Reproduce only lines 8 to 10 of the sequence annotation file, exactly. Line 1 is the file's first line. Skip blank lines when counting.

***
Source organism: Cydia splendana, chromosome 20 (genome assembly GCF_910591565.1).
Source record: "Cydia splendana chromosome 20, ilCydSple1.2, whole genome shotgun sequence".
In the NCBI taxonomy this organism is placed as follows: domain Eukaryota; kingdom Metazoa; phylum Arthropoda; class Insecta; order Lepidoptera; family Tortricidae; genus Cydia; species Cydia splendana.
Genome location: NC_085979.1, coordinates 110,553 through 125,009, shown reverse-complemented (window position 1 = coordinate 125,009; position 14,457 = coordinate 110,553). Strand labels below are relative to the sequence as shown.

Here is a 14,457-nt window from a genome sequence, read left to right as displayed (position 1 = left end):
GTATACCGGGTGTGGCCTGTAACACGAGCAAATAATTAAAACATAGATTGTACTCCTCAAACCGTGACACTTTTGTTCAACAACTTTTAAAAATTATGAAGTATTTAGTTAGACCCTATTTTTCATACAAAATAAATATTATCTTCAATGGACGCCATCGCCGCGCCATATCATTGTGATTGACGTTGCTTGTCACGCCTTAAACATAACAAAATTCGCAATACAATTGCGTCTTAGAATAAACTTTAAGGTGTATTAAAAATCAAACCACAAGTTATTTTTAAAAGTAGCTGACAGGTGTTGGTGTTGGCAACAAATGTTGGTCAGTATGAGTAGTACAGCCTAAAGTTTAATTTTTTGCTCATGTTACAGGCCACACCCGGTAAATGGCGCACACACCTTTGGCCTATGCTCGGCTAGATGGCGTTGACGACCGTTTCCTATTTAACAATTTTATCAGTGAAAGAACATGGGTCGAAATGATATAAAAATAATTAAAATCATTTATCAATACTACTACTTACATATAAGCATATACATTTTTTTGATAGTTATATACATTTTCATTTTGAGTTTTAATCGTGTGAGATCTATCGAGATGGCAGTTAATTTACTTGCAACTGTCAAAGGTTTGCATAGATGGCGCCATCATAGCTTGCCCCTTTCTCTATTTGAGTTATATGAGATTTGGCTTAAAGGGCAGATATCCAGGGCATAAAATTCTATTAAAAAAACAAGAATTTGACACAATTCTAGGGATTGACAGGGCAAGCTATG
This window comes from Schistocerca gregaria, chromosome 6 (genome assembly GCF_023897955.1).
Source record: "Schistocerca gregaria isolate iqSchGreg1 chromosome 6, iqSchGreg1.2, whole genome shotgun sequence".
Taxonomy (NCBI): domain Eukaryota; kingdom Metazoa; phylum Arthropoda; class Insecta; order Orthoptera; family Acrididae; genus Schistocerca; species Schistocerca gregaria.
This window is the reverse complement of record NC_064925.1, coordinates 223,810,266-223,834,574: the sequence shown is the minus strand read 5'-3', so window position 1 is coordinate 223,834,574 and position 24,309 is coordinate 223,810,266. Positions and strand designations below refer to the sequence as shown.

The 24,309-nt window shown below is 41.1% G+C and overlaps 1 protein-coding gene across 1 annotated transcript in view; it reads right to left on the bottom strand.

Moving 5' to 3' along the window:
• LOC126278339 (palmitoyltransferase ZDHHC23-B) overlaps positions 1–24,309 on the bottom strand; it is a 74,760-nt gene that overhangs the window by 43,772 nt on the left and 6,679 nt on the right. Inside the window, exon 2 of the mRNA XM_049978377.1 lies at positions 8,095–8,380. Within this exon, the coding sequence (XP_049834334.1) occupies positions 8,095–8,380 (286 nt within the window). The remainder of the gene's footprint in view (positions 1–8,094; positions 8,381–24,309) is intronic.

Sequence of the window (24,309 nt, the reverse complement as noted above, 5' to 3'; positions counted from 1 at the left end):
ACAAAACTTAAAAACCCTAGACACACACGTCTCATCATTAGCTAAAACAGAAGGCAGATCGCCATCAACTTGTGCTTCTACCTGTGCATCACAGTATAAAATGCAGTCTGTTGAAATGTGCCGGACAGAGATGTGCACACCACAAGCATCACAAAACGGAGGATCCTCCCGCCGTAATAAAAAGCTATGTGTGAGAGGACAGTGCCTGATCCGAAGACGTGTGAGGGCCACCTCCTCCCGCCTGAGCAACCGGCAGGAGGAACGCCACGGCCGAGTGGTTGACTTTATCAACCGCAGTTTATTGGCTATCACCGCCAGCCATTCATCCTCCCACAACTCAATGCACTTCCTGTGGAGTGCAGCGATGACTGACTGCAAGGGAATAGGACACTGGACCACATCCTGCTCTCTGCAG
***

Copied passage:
Source record: "Schistocerca gregaria isolate iqSchGreg1 chromosome 6, iqSchGreg1.2, whole genome shotgun sequence".
Taxonomy (NCBI): domain Eukaryota; kingdom Metazoa; phylum Arthropoda; class Insecta; order Orthoptera; family Acrididae; genus Schistocerca; species Schistocerca gregaria.
This window is the reverse complement of record NC_064925.1, coordinates 223,810,266-223,834,574: the sequence shown is the minus strand read 5'-3', so window position 1 is coordinate 223,834,574 and position 24,309 is coordinate 223,810,266. Positions and strand designations below refer to the sequence as shown.